List environmental issues that need to be considered when working in the vicinity or treatment of bracket fungi. Identify what recording, reporting and monitoring procedures are required for bracket fungi. What disposal methods are required for infected plant or material?
This article should be of some help to you: https://www.gardeningknowhow.com/ornamental/fungus-lichen/tree-bracket-fungus.htm
There is a growth I think called Bracket Fungus on a the trunk of a Sycamore tree. Is this fungus poisonous to humans?
Some old herbals list bracket fungi as useful in treating certain diseases; however, more modern sources list them as poisonous. Be that as it may, they are certainly not edible. But if you mean, can you be poisoned by handling or brushing agains one, I wouldn't think so. Gloves are recommended if you're planning to mess with one, however. Here's some more information: https://www.gardeningknowhow.com/ornamental/fungus-lichen/tree-bracket-fungus.htm
Are there better places to locate shelf fungus (i.e. swampy area or dry)? If there is a tree with fungus, is it likely that more would be near. Is there any special handling procedures?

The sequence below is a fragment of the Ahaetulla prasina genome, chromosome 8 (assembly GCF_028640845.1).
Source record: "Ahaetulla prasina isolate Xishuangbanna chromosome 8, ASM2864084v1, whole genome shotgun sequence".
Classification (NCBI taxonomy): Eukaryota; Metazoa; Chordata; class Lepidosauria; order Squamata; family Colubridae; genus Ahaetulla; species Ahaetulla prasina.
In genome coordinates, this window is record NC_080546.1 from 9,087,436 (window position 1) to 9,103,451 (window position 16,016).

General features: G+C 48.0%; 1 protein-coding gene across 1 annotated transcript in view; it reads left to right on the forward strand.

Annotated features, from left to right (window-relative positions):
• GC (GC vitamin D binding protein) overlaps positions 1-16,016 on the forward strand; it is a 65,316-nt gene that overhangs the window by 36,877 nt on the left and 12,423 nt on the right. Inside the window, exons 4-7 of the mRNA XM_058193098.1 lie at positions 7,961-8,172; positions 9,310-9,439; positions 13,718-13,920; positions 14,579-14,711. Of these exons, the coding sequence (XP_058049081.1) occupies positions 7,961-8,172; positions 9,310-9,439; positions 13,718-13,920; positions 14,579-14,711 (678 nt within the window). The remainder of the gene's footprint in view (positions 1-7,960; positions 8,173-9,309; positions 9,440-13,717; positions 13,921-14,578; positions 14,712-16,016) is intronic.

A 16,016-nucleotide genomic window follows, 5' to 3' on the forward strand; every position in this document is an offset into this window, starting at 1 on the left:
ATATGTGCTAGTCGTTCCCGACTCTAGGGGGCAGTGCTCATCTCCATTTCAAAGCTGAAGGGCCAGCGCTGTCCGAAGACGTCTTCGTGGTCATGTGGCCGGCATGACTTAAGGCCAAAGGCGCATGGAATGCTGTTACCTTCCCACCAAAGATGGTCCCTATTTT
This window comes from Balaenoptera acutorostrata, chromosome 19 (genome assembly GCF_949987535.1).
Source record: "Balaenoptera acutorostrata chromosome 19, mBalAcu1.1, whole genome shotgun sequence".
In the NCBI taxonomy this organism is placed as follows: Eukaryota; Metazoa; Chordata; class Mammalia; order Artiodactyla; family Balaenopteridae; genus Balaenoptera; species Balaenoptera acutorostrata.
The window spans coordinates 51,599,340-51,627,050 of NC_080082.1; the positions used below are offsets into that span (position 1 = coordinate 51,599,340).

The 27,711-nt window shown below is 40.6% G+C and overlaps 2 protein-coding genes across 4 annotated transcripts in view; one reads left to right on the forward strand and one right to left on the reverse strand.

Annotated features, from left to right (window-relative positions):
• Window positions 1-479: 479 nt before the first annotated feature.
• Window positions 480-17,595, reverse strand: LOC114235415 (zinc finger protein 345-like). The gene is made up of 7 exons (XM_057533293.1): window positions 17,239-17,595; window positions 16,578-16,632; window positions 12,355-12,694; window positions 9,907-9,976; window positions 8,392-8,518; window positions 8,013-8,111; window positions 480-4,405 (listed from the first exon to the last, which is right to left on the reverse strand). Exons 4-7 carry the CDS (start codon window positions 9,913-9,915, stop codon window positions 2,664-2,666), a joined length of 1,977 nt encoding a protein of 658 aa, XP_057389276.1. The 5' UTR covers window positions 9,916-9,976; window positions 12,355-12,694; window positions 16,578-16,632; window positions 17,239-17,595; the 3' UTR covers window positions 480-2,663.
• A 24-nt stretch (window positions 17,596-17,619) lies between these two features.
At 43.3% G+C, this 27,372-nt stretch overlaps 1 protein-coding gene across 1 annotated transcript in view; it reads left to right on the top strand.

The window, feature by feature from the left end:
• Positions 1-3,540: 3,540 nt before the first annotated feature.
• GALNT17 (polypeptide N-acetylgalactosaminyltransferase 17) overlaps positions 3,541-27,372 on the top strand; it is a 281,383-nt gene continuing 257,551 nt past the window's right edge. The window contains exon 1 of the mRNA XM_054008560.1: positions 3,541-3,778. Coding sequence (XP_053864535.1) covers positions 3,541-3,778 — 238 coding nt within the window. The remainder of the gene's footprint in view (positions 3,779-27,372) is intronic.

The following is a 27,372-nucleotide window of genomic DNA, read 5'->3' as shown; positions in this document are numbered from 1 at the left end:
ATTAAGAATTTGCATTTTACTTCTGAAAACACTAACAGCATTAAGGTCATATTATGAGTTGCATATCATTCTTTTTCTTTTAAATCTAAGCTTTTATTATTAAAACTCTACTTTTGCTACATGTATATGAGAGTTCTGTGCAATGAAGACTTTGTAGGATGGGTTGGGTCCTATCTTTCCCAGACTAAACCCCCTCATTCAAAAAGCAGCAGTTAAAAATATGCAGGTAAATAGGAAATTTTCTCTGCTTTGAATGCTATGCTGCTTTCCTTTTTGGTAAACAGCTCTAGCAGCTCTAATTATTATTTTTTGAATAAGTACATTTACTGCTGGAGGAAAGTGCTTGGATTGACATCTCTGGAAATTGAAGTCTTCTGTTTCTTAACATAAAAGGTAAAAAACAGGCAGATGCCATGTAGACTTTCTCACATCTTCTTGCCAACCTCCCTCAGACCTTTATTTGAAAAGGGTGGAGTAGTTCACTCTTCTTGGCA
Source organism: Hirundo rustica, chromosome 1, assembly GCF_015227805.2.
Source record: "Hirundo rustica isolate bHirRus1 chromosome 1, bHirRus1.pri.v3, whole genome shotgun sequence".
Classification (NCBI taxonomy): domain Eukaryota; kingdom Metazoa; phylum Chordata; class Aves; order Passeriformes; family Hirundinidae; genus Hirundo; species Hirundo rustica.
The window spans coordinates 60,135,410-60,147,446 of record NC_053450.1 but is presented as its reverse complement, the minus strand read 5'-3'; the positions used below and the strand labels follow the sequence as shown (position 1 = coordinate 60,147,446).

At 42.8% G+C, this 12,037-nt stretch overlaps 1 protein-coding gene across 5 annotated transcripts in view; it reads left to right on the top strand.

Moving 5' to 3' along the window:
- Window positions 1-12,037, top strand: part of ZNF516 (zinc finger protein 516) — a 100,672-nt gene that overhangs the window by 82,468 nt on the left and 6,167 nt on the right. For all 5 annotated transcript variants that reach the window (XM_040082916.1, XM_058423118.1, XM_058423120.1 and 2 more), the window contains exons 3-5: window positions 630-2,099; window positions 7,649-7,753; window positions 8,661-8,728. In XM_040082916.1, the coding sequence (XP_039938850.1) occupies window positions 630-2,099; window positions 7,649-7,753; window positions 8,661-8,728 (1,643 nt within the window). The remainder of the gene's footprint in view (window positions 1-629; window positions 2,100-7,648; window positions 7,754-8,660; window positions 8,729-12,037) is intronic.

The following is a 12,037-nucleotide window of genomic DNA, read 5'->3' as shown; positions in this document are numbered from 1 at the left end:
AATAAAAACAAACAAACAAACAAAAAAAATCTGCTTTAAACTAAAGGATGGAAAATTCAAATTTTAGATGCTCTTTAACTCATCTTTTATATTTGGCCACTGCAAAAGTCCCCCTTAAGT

Bracket Fungus or shelf fungus does prefer to attach to host trees in a damp environment.
Here is a link about Bracket Fungus.
Husband knocked it off of tree and now has a lump underneath his skin where it touched.
There should not be any issues touching or handling Shelf Fungus.
We use a a large dead eucalyptus stump as a seating area. How can I kill the fungus that continues to grow, and how do I seal the the wood?
Well, this is interesting, and unfortunate! While the species Leatiporus is regarded as edible... It will not be from this wood. It is not safe to consume fungi growing from this wood source.
At this point, seeing a mature fruiting body, the wood will not be able to be saved. The mycelium is well within the wood, causing a brown rot. This will cause the wood to crumble, eventually.
You will be looking at replacing this wood, unfortunately.
Should you decide to take a culture or spores and make an attempt at growing them, you can switch the culture to a different wood source, such as Oak fuel pellets. They will, then, be safe for consumption. Just not on the current wood source. That is no good. Otherwise, when growing in the proper substrate, these make a wonderful chicken substitute. Please do not eat them from Eucalyptus wood, though.